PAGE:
Wednesday 26 November 2008

Eve Blog Banter §2

I know: I'm not on the official list. Well, >:p I'm a pirate, I can get in on the action if I want to!

What drew us into EVE, what keeps us playing the game and what brought us back if we've ever left?

What drew me into Eve is a tough question to answer, simply because there were a lot of factors involved. I grew up with a father who disapproved of computer games unless they were the educational sort, but mum brought me into loving sci-fi early on. I didn't play out sordid romantic scenarios with those Barbie dolls the grandparents gave me -- I re-enacted Star Wars with them, and I was prone to swiping my brother's Ice Planet Lego sets (well, he never used them, anyway...) I was always intrigued by the Star Wars games and Wing Commander, but dad's disapproval and our lack of a suitable gaming PC -- we were an Apple-Mac family for 17 years -- stopped me from buying the games. Then my brother started playing Diablo and dad lost the clout he had against non-educational gaming; I got into tabletop rpgs like Shadowrun and Spycraft, then into HalfLife: Counterstrike and other multiplayer fps games at LAN parties. I remember seeing the first advertisements for Eve Online on some of the webcomics I read, and I remember being interested until I saw it was an MMO.

My only issue with MMOs was really that I preferred LAN situations where we could shout insults at each other across the room; playing a computer game alone seemed strange and did invoke those stereotype images of the basement trolls which survive on cold pizza and Mountain Dew (it didn't help that much of my acquaintance matched that image point for point).

But Eve had everything I was already interested in: the sci-fi, the shiny ships and amazing space vistas. The covert operations, sneaking around and frontal attacks of pvp. The depth of an interactive world to find your place in -- because as fun as it was to imagine being another face in the Star Wars and Star Trek universes, they're so much the creation of others that they keep you at arm's length despite your desire to get closer. I had known Eve players for a few years, but it wasn't til I met Cerys Magente, another of the women players, that I really started thinking that I should give the free trial a go.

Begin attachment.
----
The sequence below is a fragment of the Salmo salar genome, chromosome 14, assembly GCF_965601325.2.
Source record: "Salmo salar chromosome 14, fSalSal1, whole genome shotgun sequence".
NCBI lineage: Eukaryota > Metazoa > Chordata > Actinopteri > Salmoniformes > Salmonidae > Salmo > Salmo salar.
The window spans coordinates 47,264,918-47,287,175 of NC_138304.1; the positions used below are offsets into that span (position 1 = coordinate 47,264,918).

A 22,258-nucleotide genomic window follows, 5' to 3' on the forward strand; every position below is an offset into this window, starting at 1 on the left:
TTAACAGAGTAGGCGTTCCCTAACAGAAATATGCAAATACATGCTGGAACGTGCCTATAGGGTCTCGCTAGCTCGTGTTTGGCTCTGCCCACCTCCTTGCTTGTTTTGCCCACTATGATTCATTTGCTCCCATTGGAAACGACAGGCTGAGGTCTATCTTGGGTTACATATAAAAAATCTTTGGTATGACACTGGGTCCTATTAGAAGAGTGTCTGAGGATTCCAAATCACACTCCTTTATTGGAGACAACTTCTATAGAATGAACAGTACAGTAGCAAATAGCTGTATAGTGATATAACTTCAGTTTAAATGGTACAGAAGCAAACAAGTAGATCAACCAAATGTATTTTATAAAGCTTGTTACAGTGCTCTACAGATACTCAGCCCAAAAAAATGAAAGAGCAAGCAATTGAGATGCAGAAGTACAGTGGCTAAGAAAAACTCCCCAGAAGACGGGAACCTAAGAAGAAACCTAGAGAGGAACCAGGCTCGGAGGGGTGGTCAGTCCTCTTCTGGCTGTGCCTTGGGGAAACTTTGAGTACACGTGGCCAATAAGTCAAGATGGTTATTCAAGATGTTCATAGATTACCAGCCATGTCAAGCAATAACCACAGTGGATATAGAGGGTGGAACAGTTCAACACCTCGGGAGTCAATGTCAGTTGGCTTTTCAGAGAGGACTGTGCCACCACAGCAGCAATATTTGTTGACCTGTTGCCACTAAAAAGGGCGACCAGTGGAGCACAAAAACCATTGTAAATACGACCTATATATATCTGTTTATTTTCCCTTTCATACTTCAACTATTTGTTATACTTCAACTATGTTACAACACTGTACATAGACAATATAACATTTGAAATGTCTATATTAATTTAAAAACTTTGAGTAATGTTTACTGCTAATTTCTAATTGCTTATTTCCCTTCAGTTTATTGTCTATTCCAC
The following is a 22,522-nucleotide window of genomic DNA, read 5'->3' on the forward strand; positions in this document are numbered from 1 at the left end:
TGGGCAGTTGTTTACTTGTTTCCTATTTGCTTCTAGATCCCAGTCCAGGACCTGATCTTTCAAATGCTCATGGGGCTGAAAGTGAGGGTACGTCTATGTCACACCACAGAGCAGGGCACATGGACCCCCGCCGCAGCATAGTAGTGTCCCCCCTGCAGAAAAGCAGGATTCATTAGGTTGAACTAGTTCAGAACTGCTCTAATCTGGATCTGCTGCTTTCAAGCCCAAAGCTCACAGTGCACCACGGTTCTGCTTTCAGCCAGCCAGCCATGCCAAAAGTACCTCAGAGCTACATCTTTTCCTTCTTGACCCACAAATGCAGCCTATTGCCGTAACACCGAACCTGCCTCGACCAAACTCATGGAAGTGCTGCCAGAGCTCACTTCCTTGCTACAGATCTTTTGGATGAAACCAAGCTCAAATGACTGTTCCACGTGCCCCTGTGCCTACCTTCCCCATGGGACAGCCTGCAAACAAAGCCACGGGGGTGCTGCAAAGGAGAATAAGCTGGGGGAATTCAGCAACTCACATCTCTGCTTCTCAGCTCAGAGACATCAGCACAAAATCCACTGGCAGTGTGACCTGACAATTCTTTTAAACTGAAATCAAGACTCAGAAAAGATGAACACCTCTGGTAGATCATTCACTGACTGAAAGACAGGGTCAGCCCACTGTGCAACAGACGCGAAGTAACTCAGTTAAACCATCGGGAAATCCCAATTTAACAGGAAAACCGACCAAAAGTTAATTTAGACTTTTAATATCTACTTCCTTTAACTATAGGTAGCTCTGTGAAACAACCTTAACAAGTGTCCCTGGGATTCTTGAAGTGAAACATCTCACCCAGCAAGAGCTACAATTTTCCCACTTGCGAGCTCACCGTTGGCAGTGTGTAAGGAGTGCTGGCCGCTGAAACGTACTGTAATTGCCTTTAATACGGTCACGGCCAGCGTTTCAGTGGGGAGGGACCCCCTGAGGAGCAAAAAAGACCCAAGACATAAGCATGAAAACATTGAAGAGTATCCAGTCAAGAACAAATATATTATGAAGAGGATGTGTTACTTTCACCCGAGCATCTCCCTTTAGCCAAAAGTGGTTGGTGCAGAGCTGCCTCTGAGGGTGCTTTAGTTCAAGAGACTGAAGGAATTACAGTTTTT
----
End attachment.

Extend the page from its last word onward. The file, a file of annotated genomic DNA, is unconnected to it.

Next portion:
I nearly quit in the middle of the newbie 10-part storyline mission. The logistics drove me nuts, and I have to admit that I ragelogged once. But my head is a stubborn thing, and Eve was providing a challenge I had to tackle. I kept at it, despite the frustration and my own nervousness at confronting the universe outside the station walls. I met some other players who encouraged me, offered help and suggestions, and whom I quickly came to consider friends. Halfway through the second week, I paid for my subscription, and I haven't looked back.

Over a year later, I'm still playing. What keeps me going are the same reasons I started in the first place: a virtual world I never get tired of looking at and can immerse myself in as much as I choose to (why stop at the surface, anyway?), a chance to get in on some awesome fights which involve real tactics and strategy rather than button-mashing, and the community I've become a part of. It's so much more rewarding to be able to help build the world everyone else experiences, and to experience what others have created, whether it's a virtual empire or just a role they've created for theirself in the game. Unlike the other games I was intrigued by, there's no lame scripting and no linear plotline to follow, no toy-soldier-stiff characters to 'interact' with. Everyone writes their own script here, and makes the world that much more full just by being there.